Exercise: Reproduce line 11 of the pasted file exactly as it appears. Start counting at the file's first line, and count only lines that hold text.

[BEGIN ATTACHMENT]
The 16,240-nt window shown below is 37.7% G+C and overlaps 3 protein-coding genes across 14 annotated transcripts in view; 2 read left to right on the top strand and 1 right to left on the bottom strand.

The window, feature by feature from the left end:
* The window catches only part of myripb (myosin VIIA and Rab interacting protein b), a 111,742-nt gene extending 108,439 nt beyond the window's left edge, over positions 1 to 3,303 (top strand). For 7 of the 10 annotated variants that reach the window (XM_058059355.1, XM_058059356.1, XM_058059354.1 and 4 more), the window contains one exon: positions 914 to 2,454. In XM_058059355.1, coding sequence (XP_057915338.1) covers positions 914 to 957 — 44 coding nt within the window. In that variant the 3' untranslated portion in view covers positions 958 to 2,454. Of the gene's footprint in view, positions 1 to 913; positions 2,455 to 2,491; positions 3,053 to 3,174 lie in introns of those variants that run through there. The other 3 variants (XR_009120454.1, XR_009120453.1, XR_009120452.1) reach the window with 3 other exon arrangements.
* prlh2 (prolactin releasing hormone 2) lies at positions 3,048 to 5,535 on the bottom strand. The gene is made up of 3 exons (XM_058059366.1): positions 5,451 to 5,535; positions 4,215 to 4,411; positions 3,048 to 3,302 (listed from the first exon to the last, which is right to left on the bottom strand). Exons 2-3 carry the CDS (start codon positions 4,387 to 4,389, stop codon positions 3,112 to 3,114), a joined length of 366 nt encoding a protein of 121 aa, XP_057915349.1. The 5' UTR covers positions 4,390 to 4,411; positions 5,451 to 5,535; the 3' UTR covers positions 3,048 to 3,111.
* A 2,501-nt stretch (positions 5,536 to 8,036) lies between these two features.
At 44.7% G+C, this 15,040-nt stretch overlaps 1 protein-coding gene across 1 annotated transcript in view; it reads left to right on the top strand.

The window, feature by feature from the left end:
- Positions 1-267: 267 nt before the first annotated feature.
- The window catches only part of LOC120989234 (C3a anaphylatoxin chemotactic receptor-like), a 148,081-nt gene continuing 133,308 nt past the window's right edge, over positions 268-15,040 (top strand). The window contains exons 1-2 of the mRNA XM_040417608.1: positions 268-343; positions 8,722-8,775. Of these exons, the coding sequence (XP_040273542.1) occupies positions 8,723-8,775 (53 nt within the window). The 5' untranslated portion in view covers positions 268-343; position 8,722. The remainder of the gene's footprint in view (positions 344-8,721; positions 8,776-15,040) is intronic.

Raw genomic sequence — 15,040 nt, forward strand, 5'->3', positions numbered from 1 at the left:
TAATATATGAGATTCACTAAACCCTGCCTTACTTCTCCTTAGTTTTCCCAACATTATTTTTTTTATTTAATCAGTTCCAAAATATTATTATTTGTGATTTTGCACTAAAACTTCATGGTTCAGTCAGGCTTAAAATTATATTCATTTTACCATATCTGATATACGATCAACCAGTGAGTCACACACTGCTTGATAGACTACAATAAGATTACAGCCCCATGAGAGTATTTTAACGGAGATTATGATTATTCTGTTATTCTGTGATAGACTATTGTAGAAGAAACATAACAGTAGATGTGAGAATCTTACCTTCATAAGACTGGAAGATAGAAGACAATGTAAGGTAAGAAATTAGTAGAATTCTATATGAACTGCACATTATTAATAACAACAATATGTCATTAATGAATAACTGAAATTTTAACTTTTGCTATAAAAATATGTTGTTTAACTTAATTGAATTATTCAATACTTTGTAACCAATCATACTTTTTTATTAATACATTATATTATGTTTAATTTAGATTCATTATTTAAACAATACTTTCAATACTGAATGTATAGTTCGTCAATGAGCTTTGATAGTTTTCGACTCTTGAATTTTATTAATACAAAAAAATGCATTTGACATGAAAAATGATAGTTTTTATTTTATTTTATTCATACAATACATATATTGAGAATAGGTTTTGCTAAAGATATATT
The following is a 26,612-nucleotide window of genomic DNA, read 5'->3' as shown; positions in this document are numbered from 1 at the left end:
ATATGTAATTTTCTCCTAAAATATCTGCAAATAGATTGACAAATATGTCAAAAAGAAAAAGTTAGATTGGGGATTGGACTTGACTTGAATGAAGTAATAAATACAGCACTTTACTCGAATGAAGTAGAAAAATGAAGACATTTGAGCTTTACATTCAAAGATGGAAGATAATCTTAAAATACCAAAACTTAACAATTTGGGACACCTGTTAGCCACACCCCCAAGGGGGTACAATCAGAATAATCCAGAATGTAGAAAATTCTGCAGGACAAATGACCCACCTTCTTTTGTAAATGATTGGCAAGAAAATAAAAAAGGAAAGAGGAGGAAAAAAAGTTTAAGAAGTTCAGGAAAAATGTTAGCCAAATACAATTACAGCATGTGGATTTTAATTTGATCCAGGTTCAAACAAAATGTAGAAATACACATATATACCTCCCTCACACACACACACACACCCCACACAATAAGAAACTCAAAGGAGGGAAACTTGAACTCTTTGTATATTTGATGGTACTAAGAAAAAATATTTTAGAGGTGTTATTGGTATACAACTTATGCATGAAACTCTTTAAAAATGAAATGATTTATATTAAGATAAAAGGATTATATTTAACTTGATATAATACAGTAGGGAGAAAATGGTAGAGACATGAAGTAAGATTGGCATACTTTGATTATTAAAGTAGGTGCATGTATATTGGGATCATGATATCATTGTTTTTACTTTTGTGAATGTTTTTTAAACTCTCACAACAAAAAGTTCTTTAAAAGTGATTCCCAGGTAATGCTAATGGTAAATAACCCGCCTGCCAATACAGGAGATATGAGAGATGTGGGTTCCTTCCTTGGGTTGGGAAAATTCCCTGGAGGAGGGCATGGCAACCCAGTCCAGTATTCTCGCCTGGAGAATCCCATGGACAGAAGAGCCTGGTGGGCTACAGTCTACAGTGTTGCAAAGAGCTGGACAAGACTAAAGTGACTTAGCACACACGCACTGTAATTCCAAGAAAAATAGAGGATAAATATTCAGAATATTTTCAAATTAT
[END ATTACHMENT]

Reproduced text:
TAATATATGAGATTCACTAAACCCTGCCTTACTTCTCCTTAGTTTTCCCAACATTATTTTTTTTATTTAATCAGTTCCAAAATATTATTATTTGTGATTTTGCACTAAAACTTCATGGTTCAGTCAGGCTTAAAATTATATTCATTTTACCATATCTGATATACGATCAACCAGTGAGTCACACACTGCTTGATAGACTACAATAAGATTACAGCCCCATGAGAGTATTTTAACGGAGATTATGATTATTCTGTTATTCTGTGATAGACTATTGTAGAAGAAACATAACAGTAGATGTGAGAATCTTACCTTCATAAGACTGGAAGATAGAAGACAATGTAAGGTAAGAAATTAGTAGAATTCTATATGAACTGCACATTATTAATAACAACAATATGTCATTAATGAATAACTGAAATTTTAACTTTTGCTATAAAAATATGTTGTTTAACTTAATTGAATTATTCAATACTTTGTAACCAATCATACTTTTTTATTAATACATTATATTATGTTTAATTTAGATTCATTATTTAAACAATACTTTCAATACTGAATGTATAGTTCGTCAATGAGCTTTGATAGTTTTCGACTCTTGAATTTTATTAATACAAAAAAATGCATTTGACATGAAAAATGATAGTTTTTATTTTATTTTATTCATACAATACATATATTGAGAATAGGTTTTGCTAAAGATATATT